Michele Bachmann has drawn some media flack about her views on the minimum wage.
She has said that the minimum wage is a bad idea and that getting rid of it would bolster employment.
Despite a considerable body of academic literature and a whole lot of common sense that supports Bachmann’s view, some reporters seem to have a hard time with it.
A Washington Post columnist blogged about a recent exchange between Bachmann and a morning talk show host on this subject with the headline: “Michele Bachmann’s radical position on minimum wage.”
Here we sit today with over 9 percent unemployment, two and half years after enactment of the largest government stimulus spending bill in our nation’s history. There are a million fewer Americans working today than when the stimulus was passed.
Yet, I recall no Washington Post or New York Times headline which read: “Obama’s radical idea to borrow a trillion dollars to create jobs.”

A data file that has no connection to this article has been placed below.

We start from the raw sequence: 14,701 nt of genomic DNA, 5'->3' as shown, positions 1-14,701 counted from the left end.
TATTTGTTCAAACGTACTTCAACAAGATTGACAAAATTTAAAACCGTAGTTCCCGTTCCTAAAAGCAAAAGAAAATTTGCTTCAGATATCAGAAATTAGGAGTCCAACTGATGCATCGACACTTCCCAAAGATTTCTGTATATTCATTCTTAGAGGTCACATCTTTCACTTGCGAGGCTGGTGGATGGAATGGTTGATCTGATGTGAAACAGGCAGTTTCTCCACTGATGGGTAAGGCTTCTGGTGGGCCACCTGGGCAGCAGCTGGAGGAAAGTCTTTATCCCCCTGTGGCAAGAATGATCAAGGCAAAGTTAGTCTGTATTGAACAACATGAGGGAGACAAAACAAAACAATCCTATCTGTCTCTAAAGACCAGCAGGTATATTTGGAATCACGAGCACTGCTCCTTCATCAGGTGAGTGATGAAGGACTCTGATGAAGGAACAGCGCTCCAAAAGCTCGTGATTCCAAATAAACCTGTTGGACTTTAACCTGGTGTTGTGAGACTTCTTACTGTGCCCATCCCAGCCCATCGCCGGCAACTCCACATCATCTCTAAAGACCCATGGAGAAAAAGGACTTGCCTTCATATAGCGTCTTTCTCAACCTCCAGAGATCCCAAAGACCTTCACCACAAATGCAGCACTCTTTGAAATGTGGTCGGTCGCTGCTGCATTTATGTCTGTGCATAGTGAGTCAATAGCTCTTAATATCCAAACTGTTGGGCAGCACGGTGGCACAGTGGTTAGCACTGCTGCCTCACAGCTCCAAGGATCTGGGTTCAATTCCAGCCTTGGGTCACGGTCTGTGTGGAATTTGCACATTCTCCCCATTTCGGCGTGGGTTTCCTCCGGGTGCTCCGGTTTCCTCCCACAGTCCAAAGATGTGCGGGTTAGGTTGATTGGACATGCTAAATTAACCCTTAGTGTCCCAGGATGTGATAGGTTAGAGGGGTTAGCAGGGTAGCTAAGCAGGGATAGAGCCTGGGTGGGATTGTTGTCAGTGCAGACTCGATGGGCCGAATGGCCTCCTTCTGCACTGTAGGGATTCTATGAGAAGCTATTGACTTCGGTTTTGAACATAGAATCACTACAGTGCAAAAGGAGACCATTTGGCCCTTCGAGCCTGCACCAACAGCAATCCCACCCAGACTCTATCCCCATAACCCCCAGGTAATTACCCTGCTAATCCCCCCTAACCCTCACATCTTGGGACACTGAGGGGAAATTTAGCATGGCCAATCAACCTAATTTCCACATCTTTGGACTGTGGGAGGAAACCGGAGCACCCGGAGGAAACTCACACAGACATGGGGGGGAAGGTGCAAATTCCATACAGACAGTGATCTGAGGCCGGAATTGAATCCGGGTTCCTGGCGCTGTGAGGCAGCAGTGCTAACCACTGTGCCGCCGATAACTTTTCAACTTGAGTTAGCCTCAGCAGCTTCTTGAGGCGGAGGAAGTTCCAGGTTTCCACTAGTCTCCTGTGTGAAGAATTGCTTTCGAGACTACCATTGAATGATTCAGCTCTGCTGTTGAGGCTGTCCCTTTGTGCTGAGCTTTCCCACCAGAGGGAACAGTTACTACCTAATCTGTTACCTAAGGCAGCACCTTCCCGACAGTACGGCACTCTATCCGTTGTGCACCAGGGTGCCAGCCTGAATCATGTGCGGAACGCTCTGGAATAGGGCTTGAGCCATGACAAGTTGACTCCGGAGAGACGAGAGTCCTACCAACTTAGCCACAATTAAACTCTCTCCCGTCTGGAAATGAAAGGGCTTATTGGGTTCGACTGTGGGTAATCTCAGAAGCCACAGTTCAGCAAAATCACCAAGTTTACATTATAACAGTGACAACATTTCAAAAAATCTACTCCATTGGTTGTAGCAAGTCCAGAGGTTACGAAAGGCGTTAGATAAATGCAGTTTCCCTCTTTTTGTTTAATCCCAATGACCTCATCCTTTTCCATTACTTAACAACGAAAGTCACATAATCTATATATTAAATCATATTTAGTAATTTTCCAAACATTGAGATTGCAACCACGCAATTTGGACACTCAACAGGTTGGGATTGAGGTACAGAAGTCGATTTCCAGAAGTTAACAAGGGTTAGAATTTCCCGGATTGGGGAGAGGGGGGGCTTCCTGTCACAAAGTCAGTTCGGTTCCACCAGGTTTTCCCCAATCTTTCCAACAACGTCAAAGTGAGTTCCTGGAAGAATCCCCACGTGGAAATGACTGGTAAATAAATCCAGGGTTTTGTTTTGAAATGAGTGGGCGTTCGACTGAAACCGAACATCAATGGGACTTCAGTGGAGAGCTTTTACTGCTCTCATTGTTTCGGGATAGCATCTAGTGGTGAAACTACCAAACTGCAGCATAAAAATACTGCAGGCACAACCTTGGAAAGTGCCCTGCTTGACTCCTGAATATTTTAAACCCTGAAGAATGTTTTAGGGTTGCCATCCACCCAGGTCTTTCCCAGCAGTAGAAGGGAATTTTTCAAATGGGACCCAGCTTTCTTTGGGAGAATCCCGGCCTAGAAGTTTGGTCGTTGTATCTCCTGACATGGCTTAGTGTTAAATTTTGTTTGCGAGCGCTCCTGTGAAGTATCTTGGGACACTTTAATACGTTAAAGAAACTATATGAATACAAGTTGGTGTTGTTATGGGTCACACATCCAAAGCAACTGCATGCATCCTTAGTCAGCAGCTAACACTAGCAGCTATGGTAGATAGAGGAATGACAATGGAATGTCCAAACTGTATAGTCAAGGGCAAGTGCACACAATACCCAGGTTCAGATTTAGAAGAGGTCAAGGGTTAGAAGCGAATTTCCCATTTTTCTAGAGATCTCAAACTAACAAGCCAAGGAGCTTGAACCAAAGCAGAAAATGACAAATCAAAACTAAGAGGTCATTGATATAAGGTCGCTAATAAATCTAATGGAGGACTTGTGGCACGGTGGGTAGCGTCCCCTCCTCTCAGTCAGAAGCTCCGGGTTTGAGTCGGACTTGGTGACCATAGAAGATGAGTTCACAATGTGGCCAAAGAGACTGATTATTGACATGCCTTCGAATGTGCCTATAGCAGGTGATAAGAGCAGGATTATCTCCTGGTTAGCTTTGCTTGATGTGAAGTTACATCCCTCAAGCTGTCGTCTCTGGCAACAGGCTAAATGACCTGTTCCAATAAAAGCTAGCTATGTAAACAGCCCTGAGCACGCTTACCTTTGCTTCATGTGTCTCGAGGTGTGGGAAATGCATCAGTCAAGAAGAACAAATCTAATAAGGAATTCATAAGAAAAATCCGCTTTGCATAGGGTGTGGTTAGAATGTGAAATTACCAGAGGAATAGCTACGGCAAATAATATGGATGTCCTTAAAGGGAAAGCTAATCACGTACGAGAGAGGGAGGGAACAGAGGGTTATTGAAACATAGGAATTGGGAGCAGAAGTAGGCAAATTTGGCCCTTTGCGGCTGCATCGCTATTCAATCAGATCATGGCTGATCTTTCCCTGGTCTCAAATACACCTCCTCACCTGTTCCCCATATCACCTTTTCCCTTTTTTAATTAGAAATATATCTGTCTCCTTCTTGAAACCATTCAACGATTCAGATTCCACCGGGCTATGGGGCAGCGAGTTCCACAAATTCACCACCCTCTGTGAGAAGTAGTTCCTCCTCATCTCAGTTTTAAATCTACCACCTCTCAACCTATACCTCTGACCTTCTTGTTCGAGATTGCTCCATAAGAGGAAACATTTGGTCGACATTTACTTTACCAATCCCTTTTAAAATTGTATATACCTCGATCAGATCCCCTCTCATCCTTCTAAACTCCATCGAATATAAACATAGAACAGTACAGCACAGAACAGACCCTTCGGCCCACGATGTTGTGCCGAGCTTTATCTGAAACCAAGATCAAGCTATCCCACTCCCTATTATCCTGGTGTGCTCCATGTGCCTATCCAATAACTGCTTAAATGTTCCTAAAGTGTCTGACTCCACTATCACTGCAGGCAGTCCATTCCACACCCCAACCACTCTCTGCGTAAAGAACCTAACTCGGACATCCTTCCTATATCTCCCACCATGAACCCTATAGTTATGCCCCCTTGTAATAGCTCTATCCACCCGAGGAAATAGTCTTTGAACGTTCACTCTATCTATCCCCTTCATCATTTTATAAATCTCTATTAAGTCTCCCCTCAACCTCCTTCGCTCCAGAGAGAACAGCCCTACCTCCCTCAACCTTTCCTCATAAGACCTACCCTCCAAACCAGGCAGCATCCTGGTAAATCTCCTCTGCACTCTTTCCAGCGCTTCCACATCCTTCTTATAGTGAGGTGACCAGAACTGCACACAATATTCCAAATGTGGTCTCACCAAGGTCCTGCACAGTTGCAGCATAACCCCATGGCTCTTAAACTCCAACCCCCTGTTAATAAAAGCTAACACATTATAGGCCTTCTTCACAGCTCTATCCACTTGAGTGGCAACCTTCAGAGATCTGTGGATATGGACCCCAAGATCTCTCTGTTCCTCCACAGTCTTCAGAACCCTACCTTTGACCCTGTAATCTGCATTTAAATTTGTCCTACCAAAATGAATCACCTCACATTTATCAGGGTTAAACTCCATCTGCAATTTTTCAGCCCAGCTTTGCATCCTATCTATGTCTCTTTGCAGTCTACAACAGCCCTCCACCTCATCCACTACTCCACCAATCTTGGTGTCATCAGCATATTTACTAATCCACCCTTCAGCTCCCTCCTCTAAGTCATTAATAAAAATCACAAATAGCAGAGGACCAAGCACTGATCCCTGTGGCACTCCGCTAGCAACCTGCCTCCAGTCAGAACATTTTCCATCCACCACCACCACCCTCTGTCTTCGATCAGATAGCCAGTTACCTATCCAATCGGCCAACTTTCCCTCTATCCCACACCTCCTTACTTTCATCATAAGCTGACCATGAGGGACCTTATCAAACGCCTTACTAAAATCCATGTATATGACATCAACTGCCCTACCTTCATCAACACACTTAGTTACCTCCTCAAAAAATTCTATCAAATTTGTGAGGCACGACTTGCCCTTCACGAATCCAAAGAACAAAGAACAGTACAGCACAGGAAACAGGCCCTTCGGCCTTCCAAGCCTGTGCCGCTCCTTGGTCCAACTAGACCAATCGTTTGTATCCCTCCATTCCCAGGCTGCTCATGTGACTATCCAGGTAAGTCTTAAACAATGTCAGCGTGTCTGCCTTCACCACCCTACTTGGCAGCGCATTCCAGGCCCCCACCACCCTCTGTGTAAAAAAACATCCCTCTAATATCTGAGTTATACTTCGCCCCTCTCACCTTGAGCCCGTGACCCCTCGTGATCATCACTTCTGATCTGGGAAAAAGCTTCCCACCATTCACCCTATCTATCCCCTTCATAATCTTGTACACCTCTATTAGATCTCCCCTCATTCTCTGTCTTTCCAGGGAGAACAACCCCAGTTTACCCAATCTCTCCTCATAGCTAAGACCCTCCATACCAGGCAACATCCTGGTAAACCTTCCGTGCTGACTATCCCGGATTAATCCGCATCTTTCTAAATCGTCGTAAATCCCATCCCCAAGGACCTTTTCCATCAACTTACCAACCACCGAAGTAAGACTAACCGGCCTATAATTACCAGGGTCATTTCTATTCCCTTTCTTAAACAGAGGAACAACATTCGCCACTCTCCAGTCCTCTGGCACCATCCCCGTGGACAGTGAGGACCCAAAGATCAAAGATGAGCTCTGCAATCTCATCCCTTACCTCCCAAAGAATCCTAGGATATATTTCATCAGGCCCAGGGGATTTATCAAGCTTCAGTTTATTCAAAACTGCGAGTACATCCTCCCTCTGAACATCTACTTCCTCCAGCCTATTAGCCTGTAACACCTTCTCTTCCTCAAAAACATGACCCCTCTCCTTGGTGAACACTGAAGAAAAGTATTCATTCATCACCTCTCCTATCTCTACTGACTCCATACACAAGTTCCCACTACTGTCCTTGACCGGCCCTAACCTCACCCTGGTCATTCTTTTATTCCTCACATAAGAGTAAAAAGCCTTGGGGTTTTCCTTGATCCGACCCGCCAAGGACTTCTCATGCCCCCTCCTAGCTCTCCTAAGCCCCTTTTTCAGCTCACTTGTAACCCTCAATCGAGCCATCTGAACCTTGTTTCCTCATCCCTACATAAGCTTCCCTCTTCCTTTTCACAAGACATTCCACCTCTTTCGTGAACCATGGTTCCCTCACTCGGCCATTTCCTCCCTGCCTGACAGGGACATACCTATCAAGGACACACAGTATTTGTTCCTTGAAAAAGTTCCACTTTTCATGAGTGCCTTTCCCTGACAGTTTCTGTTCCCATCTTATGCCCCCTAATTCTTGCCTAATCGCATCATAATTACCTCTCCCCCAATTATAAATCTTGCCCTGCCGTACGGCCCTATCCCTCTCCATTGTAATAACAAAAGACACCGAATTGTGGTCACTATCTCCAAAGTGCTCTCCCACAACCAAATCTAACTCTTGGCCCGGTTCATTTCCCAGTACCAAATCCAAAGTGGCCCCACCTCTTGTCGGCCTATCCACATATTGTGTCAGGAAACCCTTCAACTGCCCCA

I made the point in my book Uncle Sam’s Plantation, originally published several years before Michele Bachmann arrived in Washington, that the minimum wage, like most government programs targeted to low income Americans, hurts the very communities it purports to help.
By government setting a floor on the wage that an employer is permitted to pay, individuals whose employment value falls below that wage simply will be unemployed.
Rather than generally lifting wages at the bottom end of our work force, which is the supposed objective of the minimum wage, it simply creates unemployment. A wage of $6.50 an hour, 75 cents less than today’s minimum wage, isn’t much, but it’s a lot more than zero.
The last round of federally dictated minimum wage increases occurred just as we entered the last recession. So its perverse effects were magnified.
The minimum wage was increased in three steps from $5.15 an hour before July 2007 to $7.25 an hour in July 2009.
When the first increase occurred in July 2007, black teenage unemployment was at 30 percent, 25 percentage points higher than the then 5 percent national unemployment rate. After the last increase to $7.25 an hour went into effect in July 2009, black teen unemployment reached 50 percent, 40 percentage points higher than the national rate.